All four candidates said they were pleased to see a decision made about replacing the aging George Massey Tunnel. Tarasenko said he had no concerns with the project, while Dean said she was worried about the project’s environmental impacts.

Smith wondered what guarantees were in place to ensure the project goes forward should there be change in provincial government.

Qualtrough said it’s important there be a robust environmental assessment and sufficient planning for “future bold ideas” around public transit to make sure the project meets the region’s needs now and in the future, including “broader environmental and climate action goals.”

Qualtrough also said a re-elected Liberal government will provide funding for the tunnel. “The money is there.”

As to the proposed Roberts Bank Terminal 2 port expansion, all the candidates expressed concerns about the project’s environmental impacts.

Smith said the project shouldn’t go through, suggesting the port authority look to expand capacity at other facilities instead.

“Anything that damages the environment these days we just have to say no to,” he said, adding that more production and manufacturing jobs in Canada would decrease the need to import goods from overseas.

Dean raised concerns about the proposed port’s automation leading to fewer jobs, saying, “robots can’t go to grocery stores or put their kids in our schools and contribute to our communities.”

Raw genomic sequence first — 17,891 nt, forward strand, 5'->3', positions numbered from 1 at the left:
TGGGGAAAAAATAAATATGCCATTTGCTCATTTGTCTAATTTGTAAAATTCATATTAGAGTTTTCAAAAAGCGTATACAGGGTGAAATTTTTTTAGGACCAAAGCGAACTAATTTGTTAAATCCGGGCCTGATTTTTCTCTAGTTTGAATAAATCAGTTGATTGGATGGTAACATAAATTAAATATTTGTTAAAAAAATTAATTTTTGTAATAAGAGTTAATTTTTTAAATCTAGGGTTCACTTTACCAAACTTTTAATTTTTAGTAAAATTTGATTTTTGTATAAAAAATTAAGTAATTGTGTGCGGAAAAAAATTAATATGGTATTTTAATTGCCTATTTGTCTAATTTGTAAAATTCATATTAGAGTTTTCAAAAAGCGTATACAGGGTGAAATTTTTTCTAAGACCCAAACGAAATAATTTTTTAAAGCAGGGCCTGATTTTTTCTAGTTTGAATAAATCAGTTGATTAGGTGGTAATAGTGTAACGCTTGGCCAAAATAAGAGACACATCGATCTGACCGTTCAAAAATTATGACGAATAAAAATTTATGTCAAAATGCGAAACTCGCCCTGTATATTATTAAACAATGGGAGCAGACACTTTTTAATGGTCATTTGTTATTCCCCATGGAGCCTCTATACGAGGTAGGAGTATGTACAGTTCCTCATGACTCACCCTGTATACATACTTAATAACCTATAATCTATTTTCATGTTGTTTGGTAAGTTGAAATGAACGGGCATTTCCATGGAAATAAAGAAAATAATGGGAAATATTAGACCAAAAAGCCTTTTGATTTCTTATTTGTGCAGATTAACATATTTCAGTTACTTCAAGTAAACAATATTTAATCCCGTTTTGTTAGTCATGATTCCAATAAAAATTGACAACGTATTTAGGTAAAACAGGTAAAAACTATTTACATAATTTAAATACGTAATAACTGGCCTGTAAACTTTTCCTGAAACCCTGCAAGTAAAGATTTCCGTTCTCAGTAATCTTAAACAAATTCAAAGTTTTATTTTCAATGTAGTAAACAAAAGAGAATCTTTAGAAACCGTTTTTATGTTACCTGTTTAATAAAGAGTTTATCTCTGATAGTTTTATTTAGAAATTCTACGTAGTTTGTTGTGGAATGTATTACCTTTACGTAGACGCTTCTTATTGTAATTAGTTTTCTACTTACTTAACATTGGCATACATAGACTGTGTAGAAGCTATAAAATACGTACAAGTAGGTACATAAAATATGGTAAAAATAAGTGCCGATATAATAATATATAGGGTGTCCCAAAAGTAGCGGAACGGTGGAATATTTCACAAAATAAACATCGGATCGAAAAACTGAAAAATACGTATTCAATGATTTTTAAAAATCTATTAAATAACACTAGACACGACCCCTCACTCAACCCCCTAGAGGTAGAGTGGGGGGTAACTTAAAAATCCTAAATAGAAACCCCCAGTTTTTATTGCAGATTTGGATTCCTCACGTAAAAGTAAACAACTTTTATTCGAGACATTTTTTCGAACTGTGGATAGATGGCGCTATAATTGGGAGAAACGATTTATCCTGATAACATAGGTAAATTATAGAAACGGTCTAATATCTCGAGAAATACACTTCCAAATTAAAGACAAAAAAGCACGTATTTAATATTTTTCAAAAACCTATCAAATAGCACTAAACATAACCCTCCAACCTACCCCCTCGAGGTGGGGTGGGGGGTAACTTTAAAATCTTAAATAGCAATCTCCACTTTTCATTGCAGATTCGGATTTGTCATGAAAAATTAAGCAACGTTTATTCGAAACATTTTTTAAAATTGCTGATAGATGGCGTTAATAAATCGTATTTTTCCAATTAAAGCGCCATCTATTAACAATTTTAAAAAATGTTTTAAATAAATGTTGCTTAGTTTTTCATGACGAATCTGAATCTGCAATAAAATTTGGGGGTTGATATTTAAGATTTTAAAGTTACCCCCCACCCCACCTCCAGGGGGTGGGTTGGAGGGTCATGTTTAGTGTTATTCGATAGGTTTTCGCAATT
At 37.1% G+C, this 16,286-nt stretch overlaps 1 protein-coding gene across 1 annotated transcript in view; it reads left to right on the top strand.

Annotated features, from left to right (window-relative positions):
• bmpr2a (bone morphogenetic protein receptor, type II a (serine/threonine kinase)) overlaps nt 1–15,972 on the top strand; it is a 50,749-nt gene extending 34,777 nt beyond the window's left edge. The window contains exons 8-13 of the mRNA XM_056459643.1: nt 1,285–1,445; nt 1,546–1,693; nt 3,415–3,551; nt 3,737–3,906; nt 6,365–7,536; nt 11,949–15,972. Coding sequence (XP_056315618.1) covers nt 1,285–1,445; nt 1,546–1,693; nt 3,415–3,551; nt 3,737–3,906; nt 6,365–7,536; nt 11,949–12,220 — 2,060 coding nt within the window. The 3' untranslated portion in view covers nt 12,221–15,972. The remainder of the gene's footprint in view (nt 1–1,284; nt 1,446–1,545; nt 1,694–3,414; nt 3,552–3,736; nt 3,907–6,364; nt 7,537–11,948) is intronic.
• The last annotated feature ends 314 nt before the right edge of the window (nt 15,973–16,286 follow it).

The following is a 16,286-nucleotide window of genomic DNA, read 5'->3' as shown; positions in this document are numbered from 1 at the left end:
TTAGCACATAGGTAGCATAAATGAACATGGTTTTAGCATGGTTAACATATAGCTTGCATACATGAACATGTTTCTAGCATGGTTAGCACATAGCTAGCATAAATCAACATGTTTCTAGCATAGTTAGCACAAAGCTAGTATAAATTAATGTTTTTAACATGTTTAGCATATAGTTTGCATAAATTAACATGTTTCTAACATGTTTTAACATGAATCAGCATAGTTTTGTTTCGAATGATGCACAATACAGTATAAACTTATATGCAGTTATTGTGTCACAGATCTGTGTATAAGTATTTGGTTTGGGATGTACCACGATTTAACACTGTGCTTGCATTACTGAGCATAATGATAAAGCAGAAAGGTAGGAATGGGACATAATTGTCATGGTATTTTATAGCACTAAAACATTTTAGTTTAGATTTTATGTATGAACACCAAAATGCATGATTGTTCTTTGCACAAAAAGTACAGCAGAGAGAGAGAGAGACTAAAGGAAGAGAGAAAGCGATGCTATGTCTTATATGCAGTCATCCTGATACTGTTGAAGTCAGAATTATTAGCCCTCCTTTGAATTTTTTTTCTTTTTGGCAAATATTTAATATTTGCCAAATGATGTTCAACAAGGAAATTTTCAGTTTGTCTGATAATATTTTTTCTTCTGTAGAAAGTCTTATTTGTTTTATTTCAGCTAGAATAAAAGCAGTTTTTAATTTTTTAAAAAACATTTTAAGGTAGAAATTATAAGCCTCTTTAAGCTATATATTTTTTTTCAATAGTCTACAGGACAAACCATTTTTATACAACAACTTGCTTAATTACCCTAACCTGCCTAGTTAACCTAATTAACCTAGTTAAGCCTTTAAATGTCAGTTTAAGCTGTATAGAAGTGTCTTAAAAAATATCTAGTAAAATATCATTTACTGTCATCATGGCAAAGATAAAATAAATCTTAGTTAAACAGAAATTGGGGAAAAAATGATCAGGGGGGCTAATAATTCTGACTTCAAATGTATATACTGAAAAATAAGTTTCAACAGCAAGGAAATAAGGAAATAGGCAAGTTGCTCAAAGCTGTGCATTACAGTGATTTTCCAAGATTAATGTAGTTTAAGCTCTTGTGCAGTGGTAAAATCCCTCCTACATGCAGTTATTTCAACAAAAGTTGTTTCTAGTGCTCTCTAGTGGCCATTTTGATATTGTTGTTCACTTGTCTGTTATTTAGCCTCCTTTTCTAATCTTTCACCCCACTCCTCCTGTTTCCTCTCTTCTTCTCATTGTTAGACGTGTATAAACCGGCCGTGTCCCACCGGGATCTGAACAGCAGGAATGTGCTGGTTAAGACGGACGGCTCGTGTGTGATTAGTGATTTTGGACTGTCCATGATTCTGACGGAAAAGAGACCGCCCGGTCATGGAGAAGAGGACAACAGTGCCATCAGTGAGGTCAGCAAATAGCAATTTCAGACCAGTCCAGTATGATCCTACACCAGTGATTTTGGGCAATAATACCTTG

Qualtrough acknowledged the important role ports play in Canada’s economy, but emphasized the importance of not compromising environmental sustainability.

Noting the environment minister has yet to receive a response to a letter he wrote to the port authority in August of 2020 asking for more information as to how it would mitigate the “significant adverse cumulative impacts” highlighted in report by an environmental review panel last year, Qualtrough said she is “worried and unconvinced” of the port’s ability to mitigate those impacts but must remain open-minded and see what they come back with.

Tarasenko echoed the other candidates’ concerns about the projects potential harm to the environment, as well as Dean’s concerns about its automation and Smith’s call for more domestic manufacturing. He also said government needs to keep an open mind and listen to Delta residents.